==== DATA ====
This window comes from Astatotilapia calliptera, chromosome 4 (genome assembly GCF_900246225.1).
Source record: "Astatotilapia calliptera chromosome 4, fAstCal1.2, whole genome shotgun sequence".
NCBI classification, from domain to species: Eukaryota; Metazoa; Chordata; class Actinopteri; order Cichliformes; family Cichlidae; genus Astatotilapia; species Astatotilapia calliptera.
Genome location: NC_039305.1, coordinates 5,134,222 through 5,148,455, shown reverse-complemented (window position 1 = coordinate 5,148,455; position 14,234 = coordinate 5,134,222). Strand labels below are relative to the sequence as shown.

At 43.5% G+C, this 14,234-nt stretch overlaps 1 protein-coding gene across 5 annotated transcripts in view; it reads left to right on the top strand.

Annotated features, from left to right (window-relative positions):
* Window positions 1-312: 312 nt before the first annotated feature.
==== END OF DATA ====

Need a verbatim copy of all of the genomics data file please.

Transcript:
This window comes from Astatotilapia calliptera, chromosome 4 (genome assembly GCF_900246225.1).
Source record: "Astatotilapia calliptera chromosome 4, fAstCal1.2, whole genome shotgun sequence".
NCBI classification, from domain to species: Eukaryota; Metazoa; Chordata; class Actinopteri; order Cichliformes; family Cichlidae; genus Astatotilapia; species Astatotilapia calliptera.
Genome location: NC_039305.1, coordinates 5,134,222 through 5,148,455, shown reverse-complemented (window position 1 = coordinate 5,148,455; position 14,234 = coordinate 5,134,222). Strand labels below are relative to the sequence as shown.

At 43.5% G+C, this 14,234-nt stretch overlaps 1 protein-coding gene across 5 annotated transcripts in view; it reads left to right on the top strand.

Annotated features, from left to right (window-relative positions):
* Window positions 1-312: 312 nt before the first annotated feature.